Nitrogen excretion is highly correlated to nitrogen intake. Reduced crude protein diets (supplemented with synthetic amino acids to maintain optimal amino acid ratios) have been shown to reduce nitrogen excretion and NH3 emissions in broilers and broiler breeders. By avoiding the overfeeding of crude protein and amino acids, the fraction of uric acid excreted by the bird will be reduced. This can significantly impact NH3 formation and volatilization as uric acid nitrogen is degraded more rapidly than nitrogen that is excreted via the faeces. Furthermore, a lower uric acid excretion by the bird will also cause a lower water intake (leading to drier litter) and may reduce the incidence foot pad dermatitis and hock burn in broilers. Another approach to reduce the protein intake of broilers is by implementing phase feeding. This involves the adjustment of the dietary nutrient content closer to the requirements of the broilers in order to avoid the overfeeding of protein and amino acids. In broilers, the application of a 6- instead of a 4-phase feeding program reduced NH3 emissions by 22%. A decrease in the dietary crude protein content of broiler feeds generally involves reducing the amount of soybeans and soybean meal in the diet. These feedstuffs are high in potassium and their reduction can decrease the dietary electrolyte balance (Na + K – Cl), which in turn can lead to a lower water intake and a reduced litter moisture content. A lower litter moisture content can reduce the formation of NH3.

The inclusion of a range of feed enzymes and additives is already standard practice in commercial broiler feeds. As enzymes such as amylase, xylanase, protease, and phytase can improve the utilisation of nutrients such as protein, the excretion of nitrogen can be reduced and, as a consequence, the formation and volatilization of NH3 from the litter. Furthermore, the addition of enzymes to broiler feeds should allow for a dietary crude protein reduction. The water binding capacity of clays such as zeolites can increase the dry matter content of the excreta and, consequently, of the litter. Furthermore, clinoptilolite has a high cation exchange capacity and therefore high affinity toward NH4+ and NH3. The adsorption of NH3 by clinoptilolite can improve intestinal health and may prevent the volatilization of NH3 from the broiler litter. Saponin extracts are well-known for their use in reducing NH3 emissions and odour. Saponins have various modes of action and can act to reduce NH33 emissions by directly binding to NH3, improving the digestibility of nutrients such as protein, or inhibiting the enzymes involved in the conversion of uric acid to TAN.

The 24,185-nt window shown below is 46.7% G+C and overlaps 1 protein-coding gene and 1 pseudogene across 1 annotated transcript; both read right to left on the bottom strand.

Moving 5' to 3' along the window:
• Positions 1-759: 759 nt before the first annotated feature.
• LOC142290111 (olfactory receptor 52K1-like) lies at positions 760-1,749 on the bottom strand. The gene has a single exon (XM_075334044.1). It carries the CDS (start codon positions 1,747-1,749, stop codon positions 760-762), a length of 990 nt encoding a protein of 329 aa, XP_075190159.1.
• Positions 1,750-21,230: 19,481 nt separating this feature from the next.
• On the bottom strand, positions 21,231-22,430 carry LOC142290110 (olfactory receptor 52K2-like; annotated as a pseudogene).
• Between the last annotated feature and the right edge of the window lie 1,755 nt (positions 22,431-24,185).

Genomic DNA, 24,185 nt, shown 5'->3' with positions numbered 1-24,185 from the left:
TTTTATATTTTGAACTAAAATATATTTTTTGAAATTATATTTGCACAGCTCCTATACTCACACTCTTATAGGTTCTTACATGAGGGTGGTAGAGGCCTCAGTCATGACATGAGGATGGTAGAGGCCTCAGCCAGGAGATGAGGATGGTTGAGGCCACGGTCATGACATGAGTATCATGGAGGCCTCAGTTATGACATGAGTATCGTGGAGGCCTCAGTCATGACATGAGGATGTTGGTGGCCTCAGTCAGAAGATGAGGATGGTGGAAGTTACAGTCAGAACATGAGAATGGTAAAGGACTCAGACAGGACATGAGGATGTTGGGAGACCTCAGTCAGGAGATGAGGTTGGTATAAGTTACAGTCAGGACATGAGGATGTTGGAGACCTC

The inclusion of fermentable fibres such as distiller’s dried grains with solubles (DDGS), wheat middlings, or soybean hulls in the diet may also contribute to reduce NH3. The microbial fermentation of these fibrous feedstuffs causes the production of volatile fatty acids which can lower the pH of the excreta and increase the non-volatile NH4+ fraction of the TAN.

Conclusion

In order to ensure a sustainable broiler industry, NH3 emissions should be reduced. Nutritional strategies are essential to reduce the NH3 originating from broiler production at the source. A reduction in NH3 will have a positive influence on the indoor climate and, consequently, the well-being of the animals and the farmers will be improved.